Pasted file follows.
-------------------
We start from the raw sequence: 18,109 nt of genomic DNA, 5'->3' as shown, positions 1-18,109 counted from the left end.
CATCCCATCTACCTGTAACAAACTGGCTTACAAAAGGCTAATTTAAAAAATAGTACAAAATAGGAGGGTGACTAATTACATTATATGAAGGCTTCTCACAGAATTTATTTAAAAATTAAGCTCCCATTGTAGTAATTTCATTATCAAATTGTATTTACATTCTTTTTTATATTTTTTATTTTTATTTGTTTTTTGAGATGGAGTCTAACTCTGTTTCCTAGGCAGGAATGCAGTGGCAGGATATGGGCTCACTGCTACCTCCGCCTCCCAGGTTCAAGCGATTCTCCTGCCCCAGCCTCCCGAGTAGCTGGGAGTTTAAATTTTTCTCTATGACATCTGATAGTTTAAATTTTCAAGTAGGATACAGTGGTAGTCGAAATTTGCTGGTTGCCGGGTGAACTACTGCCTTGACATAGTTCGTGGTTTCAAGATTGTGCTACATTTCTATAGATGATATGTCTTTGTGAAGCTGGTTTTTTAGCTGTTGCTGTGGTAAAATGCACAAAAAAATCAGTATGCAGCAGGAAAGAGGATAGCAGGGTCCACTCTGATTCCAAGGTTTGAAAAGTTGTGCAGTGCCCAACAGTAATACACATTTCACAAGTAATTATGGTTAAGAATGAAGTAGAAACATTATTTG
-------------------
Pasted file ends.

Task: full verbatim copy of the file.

We start from the raw sequence: 18,109 nt of genomic DNA, 5'->3' as shown, positions 1-18,109 counted from the left end.
CATCCCATCTACCTGTAACAAACTGGCTTACAAAAGGCTAATTTAAAAAATAGTACAAAATAGGAGGGTGACTAATTACATTATATGAAGGCTTCTCACAGAATTTATTTAAAAATTAAGCTCCCATTGTAGTAATTTCATTATCAAATTGTATTTACATTCTTTTTTATATTTTTTATTTTTATTTGTTTTTTGAGATGGAGTCTAACTCTGTTTCCTAGGCAGGAATGCAGTGGCAGGATATGGGCTCACTGCTACCTCCGCCTCCCAGGTTCAAGCGATTCTCCTGCCCCAGCCTCCCGAGTAGCTGGGAGTTTAAATTTTTCTCTATGACATCTGATAGTTTAAATTTTCAAGTAGGATACAGTGGTAGTCGAAATTTGCTGGTTGCCGGGTGAACTACTGCCTTGACATAGTTCGTGGTTTCAAGATTGTGCTACATTTCTATAGATGATATGTCTTTGTGAAGCTGGTTTTTTAGCTGTTGCTGTGGTAAAATGCACAAAAAAATCAGTATGCAGCAGGAAAGAGGATAGCAGGGTCCACTCTGATTCCAAGGTTTGAAAAGTTGTGCAGTGCCCAACAGTAATACACATTTCACAAGTAATTATGGTTAAGAATGAAGTAGAAACATTATTTG